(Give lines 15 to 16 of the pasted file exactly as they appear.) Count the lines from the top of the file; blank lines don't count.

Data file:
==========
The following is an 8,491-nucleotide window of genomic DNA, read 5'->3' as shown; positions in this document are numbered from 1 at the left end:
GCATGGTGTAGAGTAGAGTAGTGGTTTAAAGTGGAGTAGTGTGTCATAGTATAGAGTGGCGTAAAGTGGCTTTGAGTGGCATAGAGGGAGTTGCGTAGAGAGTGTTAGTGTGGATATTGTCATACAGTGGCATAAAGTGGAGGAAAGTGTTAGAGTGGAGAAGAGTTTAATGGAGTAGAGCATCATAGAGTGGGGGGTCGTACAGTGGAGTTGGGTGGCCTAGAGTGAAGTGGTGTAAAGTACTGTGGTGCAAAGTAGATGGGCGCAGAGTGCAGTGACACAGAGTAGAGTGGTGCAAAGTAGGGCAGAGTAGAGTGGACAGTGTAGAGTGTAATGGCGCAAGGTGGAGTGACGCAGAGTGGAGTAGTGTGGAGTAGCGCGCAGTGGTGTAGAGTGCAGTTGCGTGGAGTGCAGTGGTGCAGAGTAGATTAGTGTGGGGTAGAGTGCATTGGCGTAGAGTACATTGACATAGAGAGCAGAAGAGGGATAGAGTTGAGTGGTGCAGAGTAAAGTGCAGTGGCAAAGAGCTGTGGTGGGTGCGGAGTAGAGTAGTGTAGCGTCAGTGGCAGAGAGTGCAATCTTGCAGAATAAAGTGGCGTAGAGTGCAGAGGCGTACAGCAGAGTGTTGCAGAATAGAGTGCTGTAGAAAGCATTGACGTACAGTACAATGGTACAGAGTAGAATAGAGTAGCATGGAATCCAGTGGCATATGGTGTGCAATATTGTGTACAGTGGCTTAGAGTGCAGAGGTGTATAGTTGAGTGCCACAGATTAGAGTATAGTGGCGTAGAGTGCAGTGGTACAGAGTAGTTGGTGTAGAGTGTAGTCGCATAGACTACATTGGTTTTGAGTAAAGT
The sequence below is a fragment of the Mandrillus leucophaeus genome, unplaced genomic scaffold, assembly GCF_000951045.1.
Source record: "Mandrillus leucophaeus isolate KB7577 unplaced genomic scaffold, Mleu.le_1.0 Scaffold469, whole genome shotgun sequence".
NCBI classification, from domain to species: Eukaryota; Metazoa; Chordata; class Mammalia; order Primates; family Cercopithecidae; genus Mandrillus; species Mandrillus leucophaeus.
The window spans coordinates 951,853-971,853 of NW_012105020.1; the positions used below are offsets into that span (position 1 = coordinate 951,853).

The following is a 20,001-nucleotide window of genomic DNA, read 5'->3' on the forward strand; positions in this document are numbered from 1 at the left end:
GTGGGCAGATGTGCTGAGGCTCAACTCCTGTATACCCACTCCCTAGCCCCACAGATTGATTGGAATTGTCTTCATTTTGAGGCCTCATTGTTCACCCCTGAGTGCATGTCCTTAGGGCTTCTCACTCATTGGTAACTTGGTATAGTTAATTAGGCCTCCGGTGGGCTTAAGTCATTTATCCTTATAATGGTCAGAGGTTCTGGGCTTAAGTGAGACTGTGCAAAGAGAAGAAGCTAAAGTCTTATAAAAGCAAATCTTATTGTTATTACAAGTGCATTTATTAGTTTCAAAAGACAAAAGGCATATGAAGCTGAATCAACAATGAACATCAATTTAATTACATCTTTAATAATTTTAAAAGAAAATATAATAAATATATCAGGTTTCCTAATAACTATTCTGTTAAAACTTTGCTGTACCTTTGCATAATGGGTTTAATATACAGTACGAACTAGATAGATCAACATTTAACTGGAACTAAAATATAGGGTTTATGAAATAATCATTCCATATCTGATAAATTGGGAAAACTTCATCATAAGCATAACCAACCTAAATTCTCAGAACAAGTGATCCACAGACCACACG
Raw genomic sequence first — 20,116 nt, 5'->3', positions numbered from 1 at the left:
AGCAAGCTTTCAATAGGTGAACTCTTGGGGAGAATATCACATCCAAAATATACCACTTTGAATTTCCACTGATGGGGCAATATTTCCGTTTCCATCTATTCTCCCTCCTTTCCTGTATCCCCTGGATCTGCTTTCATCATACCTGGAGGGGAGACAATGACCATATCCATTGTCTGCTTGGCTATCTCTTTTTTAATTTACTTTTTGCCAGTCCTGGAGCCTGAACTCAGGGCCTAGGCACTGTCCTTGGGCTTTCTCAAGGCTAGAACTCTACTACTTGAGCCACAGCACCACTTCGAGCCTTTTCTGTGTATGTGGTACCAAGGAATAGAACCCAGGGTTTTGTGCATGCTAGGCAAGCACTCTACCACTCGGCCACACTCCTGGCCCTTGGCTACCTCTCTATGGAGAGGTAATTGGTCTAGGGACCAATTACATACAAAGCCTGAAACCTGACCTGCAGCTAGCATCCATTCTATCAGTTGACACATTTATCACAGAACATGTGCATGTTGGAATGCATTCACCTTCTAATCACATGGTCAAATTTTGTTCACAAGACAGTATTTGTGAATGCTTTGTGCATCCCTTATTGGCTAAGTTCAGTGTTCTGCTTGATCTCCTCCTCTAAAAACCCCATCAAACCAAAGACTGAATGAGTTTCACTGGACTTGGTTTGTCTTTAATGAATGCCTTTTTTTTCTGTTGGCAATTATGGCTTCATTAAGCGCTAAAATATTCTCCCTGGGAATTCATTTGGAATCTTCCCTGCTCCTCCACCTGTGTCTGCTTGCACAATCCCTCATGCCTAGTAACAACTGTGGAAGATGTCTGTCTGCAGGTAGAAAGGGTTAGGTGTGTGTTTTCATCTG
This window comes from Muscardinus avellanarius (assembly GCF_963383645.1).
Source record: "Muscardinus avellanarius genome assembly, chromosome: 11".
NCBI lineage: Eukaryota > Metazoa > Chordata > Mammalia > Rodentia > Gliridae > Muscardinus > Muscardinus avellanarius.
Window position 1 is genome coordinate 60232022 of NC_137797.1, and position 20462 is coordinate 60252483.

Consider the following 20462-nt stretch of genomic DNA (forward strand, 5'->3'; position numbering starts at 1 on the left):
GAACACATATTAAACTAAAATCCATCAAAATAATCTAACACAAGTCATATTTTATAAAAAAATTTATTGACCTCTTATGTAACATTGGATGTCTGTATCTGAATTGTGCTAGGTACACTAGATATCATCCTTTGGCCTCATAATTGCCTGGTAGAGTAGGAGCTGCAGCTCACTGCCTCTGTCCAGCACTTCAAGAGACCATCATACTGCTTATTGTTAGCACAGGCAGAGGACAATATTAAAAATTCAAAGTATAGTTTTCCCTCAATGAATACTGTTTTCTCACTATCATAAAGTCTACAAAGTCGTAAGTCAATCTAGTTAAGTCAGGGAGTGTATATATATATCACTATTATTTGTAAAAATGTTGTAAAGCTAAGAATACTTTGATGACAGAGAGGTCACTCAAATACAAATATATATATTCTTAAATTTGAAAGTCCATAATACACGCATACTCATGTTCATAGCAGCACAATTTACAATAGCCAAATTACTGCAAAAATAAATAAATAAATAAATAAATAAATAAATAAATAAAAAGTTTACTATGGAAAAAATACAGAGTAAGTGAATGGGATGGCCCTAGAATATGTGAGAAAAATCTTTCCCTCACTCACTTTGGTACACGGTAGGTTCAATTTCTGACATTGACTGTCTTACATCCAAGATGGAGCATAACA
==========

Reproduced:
Consider the following 20462-nt stretch of genomic DNA (forward strand, 5'->3'; position numbering starts at 1 on the left):
GAACACATATTAAACTAAAATCCATCAAAATAATCTAACACAAGTCATATTTTATAAAAAAATTTATTGACCTCTTATGTAACATTGGATGTCTGTATCTGAATTGTGCTAGGTACACTAGATATCATCCTTTGGCCTCATAATTGCCTGGTAGAGTAGGAGCTGCAGCTCACTGCCTCTGTCCAGCACTTCAAGAGACCATCATACTGCTTATTGTTAGCACAGGCAGAGGACAATATTAAAAATTCAAAGTATAGTTTTCCCTCAATGAATACTGTTTTCTCACTATCATAAAGTCTACAAAGTCGTAAGTCAATCTAGTTAAGTCAGGGAGTGTATATATATATCACTATTATTTGTAAAAATGTTGTAAAGCTAAGAATACTTTGATGACAGAGAGGTCACTCAAATACAAATATATATATTCTTAAATTTGAAAGTCCATAATACACGCATACTCATGTTCATAGCAGCACAATTTACAATAGCCAAATTACTGCAAAAATAAATAAATAAATAAATAAATAAATAAATAAATAAAAAGTTTACTATGGAAAAAATACAGAGTAAGTGAATGGGATGGCCCTAGAATATGTGAGAAAAATCTTTCCCTCACTCACTTTGGTACACGGTAGGTTCAATTTCTGACATTGACTGTCTTACATCCAAGATGGAGCATAACA